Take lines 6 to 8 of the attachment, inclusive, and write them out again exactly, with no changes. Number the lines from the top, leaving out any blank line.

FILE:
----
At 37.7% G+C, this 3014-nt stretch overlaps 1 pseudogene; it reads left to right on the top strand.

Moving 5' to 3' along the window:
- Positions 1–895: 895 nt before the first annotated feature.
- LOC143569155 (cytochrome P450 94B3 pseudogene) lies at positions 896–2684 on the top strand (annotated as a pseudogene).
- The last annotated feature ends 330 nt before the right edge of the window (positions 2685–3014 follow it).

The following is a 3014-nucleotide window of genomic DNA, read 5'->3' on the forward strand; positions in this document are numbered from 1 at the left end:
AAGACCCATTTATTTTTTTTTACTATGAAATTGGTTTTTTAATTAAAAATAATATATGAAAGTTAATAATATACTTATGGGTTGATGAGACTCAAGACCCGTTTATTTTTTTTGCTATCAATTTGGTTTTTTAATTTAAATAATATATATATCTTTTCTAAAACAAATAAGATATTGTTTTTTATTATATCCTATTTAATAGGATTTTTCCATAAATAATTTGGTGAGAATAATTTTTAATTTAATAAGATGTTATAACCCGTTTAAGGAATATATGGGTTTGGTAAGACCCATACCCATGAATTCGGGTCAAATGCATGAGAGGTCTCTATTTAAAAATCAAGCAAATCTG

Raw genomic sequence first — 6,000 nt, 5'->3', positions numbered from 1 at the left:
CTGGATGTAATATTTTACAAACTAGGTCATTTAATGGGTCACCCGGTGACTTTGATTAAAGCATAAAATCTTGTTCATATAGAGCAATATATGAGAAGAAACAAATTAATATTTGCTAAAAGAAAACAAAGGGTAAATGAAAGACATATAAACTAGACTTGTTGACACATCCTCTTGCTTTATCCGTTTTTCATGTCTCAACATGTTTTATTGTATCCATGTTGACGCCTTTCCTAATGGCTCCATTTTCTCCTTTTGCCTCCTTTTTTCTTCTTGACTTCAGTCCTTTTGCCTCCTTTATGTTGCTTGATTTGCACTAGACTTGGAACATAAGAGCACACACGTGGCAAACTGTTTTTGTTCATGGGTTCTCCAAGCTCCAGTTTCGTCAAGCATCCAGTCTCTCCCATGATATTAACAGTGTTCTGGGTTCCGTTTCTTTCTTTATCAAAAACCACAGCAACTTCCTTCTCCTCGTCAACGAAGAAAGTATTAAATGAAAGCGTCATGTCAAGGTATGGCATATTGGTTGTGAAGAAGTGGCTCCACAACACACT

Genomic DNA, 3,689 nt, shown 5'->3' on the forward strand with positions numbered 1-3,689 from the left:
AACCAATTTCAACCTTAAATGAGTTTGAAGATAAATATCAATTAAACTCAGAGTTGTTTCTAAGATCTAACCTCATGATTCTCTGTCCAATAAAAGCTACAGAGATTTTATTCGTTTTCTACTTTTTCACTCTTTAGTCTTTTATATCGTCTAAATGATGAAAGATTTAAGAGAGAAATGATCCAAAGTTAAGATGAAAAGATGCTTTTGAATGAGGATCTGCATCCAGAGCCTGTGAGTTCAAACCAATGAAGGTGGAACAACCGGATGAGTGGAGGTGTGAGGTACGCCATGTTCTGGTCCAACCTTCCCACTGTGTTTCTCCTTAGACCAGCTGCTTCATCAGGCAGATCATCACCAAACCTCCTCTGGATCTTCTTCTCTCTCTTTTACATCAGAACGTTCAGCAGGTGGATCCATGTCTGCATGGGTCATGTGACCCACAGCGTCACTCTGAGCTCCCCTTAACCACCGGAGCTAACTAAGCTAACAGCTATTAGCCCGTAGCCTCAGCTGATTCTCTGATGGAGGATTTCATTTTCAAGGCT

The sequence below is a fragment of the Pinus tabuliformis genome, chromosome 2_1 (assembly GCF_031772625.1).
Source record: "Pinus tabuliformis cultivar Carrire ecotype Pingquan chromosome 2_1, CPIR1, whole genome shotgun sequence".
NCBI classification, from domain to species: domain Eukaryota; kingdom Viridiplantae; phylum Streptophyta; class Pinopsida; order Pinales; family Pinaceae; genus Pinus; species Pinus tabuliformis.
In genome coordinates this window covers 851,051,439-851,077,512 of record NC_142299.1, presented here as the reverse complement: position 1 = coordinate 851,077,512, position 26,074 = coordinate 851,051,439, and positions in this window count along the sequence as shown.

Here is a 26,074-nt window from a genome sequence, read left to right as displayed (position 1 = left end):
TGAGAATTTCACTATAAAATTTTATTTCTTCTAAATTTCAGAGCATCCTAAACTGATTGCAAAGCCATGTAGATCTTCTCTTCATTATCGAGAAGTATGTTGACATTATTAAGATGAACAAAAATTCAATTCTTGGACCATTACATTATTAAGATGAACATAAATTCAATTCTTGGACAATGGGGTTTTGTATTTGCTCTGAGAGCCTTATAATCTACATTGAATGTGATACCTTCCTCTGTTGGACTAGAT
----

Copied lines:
The following is a 3014-nucleotide window of genomic DNA, read 5'->3' on the forward strand; positions in this document are numbered from 1 at the left end:
AAGACCCATTTATTTTTTTTTACTATGAAATTGGTTTTTTAATTAAAAATAATATATGAAAGTTAATAATATACTTATGGGTTGATGAGACTCAAGACCCGTTTATTTTTTTTGCTATCAATTTGGTTTTTTAATTTAAATAATATATATATCTTTTCTAAAACAAATAAGATATTGTTTTTTATTATATCCTATTTAATAGGATTTTTCCATAAATAATTTGGTGAGAATAATTTTTAATTTAATAAGATGTTATAACCCGTTTAAGGAATATATGGGTTTGGTAAGACCCATACCCATGAATTCGGGTCAAATGCATGAGAGGTCTCTATTTAAAAATCAAGCAAATCTG

Raw genomic sequence first — 6,000 nt, 5'->3', positions numbered from 1 at the left: